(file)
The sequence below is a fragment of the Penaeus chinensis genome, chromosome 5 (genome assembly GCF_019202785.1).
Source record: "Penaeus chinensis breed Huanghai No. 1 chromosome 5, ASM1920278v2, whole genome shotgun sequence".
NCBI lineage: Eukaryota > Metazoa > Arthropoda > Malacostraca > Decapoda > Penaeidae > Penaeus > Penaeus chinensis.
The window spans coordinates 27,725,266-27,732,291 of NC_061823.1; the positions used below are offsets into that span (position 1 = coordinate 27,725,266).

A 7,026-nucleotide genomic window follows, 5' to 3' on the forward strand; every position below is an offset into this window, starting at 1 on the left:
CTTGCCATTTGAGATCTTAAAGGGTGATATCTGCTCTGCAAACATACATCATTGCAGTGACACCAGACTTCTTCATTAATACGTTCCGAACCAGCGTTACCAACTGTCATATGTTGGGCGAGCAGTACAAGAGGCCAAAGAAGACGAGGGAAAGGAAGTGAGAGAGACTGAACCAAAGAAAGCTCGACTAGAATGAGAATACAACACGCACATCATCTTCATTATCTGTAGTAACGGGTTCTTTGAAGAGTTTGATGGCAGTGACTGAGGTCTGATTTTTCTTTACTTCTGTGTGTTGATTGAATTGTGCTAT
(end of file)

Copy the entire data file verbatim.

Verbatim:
The sequence below is a fragment of the Penaeus chinensis genome, chromosome 5 (genome assembly GCF_019202785.1).
Source record: "Penaeus chinensis breed Huanghai No. 1 chromosome 5, ASM1920278v2, whole genome shotgun sequence".
NCBI lineage: Eukaryota > Metazoa > Arthropoda > Malacostraca > Decapoda > Penaeidae > Penaeus > Penaeus chinensis.
The window spans coordinates 27,725,266-27,732,291 of NC_061823.1; the positions used below are offsets into that span (position 1 = coordinate 27,725,266).

A 7,026-nucleotide genomic window follows, 5' to 3' on the forward strand; every position below is an offset into this window, starting at 1 on the left:
CTTGCCATTTGAGATCTTAAAGGGTGATATCTGCTCTGCAAACATACATCATTGCAGTGACACCAGACTTCTTCATTAATACGTTCCGAACCAGCGTTACCAACTGTCATATGTTGGGCGAGCAGTACAAGAGGCCAAAGAAGACGAGGGAAAGGAAGTGAGAGAGACTGAACCAAAGAAAGCTCGACTAGAATGAGAATACAACACGCACATCATCTTCATTATCTGTAGTAACGGGTTCTTTGAAGAGTTTGATGGCAGTGACTGAGGTCTGATTTTTCTTTACTTCTGTGTGTTGATTGAATTGTGCTAT